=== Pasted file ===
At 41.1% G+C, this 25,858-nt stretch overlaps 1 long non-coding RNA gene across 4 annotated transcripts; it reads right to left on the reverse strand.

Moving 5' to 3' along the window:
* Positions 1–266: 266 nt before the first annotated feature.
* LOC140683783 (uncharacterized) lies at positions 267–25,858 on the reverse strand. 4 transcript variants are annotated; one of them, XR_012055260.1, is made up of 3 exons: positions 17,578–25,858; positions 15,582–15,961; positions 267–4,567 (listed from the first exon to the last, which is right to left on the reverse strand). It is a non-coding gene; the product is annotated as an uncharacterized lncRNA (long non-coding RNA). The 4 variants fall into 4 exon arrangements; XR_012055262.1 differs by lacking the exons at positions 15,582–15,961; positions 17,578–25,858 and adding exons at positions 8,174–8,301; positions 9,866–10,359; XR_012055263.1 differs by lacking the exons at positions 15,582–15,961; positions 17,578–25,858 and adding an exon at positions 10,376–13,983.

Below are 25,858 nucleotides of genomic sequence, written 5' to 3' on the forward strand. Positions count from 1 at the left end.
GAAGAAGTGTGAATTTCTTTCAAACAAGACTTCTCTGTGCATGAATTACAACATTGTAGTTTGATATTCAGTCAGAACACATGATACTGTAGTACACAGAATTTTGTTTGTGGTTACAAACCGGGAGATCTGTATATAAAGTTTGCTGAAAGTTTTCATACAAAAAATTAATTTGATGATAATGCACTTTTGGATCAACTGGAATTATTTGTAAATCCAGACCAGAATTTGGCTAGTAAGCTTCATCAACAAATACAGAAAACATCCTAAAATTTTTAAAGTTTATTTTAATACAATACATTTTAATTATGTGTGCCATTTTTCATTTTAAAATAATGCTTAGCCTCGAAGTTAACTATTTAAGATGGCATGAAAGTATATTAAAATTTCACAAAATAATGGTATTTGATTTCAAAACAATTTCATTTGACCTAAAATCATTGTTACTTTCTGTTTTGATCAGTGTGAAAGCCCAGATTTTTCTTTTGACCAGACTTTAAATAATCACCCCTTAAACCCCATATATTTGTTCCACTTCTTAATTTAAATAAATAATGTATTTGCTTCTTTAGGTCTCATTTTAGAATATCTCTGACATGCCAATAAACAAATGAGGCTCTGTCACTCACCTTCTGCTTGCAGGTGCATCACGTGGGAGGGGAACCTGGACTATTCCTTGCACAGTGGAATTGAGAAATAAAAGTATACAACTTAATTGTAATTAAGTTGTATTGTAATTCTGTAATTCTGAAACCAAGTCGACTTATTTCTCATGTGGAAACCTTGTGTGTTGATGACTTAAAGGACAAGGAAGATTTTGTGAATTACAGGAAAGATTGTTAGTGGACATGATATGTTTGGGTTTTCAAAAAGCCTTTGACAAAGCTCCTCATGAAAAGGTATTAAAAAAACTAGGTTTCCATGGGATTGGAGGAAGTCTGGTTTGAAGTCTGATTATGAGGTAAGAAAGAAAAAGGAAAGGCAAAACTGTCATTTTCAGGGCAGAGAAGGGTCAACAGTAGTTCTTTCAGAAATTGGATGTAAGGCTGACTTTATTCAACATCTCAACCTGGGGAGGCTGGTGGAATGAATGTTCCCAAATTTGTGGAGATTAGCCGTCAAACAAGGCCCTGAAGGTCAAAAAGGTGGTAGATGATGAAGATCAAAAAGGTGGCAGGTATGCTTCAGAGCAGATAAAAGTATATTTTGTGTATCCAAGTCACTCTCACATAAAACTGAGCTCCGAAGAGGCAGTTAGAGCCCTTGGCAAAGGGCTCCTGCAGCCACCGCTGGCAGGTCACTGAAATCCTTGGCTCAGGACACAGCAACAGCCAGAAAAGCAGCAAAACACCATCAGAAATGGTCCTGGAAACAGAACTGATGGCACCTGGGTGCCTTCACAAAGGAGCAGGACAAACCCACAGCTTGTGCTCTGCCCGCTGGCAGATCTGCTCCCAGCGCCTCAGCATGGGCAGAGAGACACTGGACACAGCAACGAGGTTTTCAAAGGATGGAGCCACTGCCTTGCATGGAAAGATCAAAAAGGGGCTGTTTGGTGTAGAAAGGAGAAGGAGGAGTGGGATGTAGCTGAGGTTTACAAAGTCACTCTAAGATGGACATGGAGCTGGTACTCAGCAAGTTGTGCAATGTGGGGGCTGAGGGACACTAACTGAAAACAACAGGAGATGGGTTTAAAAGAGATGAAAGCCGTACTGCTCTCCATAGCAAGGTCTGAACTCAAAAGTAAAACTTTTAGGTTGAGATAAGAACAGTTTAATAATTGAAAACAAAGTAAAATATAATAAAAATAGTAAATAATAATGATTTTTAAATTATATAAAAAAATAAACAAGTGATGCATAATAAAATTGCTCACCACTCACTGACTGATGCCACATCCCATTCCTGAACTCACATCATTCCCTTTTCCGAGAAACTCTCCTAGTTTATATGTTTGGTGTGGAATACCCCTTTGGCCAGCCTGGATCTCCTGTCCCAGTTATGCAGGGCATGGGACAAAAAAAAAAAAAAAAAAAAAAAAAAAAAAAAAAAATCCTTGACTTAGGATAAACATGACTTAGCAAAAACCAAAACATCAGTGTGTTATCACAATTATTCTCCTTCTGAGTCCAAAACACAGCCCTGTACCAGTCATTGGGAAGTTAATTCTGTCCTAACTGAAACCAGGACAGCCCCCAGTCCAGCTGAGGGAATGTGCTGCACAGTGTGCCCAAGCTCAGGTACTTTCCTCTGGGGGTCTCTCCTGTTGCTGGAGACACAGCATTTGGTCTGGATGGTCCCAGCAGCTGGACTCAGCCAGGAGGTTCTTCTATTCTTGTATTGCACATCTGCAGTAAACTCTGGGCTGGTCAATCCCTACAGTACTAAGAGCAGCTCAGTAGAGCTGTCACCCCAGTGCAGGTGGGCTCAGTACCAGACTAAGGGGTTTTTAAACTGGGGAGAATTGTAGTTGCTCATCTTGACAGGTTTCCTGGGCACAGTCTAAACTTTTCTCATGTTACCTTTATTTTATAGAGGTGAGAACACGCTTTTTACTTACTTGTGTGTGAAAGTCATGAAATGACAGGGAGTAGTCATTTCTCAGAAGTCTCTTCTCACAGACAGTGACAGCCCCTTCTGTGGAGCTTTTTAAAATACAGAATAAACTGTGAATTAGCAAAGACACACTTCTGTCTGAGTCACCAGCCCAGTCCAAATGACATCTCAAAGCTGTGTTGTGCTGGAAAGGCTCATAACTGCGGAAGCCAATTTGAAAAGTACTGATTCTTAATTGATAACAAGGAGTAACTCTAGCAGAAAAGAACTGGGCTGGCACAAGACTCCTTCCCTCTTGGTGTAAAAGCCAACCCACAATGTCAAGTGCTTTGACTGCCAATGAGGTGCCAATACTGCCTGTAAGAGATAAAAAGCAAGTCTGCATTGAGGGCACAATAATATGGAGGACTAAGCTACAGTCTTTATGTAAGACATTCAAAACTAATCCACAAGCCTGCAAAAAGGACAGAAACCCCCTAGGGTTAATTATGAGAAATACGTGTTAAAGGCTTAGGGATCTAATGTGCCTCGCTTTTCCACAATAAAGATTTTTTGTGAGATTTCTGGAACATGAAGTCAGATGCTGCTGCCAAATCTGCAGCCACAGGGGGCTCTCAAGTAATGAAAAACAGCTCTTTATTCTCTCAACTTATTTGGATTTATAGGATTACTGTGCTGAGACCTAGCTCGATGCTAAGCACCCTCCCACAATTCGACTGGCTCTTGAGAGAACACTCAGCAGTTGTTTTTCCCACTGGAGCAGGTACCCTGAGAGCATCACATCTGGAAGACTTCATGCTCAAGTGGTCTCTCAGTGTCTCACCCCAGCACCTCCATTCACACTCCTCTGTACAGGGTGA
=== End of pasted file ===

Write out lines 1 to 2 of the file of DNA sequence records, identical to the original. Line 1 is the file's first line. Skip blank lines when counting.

At 41.1% G+C, this 25,858-nt stretch overlaps 1 long non-coding RNA gene across 4 annotated transcripts; it reads right to left on the reverse strand.

Moving 5' to 3' along the window: